Exploring Racial Bias Among Biracial and Single-Race Adults: The IAT
To overcome the obstacles of measuring racial attitudes, Pew Research Center conducted an Implicit Association Test (IAT), a technique that psychologists say measures subconscious or “hidden” bias by tracking how quickly individuals associate good and bad words with specific racial groups.
More Millennials Living With Family Despite Improved Job Market
Despite improvements in the labor market, Millennials today are less likely to be living independently of their families and establishing their own households than they were in the depths of the Great Recession.
Multiracial in America
Multiracial Americans are at the cutting edge of social and demographic change in the U.S.
Family Support in Graying Societies
America is turning gray, with the share of people ages 65 and older expected to rise more than 50% by 2050 – a trend that may burden more families. But Germany and Italy are already there, with a fifth of their population in that age range.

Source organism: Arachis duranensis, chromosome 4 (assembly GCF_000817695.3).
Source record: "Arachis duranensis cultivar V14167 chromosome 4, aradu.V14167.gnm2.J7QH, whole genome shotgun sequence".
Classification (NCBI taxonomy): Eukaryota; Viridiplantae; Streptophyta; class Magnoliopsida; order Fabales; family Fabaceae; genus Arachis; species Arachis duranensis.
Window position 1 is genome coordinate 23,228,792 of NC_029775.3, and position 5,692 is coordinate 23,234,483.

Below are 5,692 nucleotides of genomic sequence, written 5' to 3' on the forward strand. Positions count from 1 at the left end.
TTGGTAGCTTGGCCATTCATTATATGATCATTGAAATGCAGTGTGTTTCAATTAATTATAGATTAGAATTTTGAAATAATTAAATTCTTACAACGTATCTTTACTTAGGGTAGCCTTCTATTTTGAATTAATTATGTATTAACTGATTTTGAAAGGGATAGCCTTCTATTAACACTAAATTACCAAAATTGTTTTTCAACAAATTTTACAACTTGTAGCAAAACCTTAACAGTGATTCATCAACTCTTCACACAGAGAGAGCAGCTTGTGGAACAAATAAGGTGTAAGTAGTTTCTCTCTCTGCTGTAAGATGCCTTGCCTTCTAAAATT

Childlessness Falls, Family Size Grows Among Highly Educated Women
For women, postgraduate education and motherhood are increasingly going hand-in-hand. Not only are highly-educated women more likely to have kids, they are also having bigger families than in the past.
A Rising Share of the U.S. Black Population Is Foreign Born
A record 3.8 million black immigrants live in the U.S. today, accounting for 8.7% of the nation’s black population, nearly triple their share in 1980. While half are from the Caribbean, African immigration has soared since 2000.
Women and Leadership
Most Americans say women are every bit as capable of being good leaders as men, whether in political offices or in corporate boardrooms. So why, then, are they underrepresented in top jobs?
Four-in-Ten Couples are Saying “I Do,” Again
In 2013, 40% of new marriages in the U.S. included at least one partner who had been married before. Almost 42 million Americans have been married more than once, up from 22 million in 1980.
Record Share of Americans Have Never Married
One-in-five adults ages 25 and older have never married, up from 9% in 1960. Shifting public attitudes toward marriage, hard economic times and changing demographic patterns may have all played a role.
In Post-Recession Era, Young Adults Drive Continuing Rise in Multi-Generational Living
The number of Americans living in multi-generational households, which spiked during the Great Recession, has risen to a record 57 million in 2012, including about one-in-four young adults ages 25-34.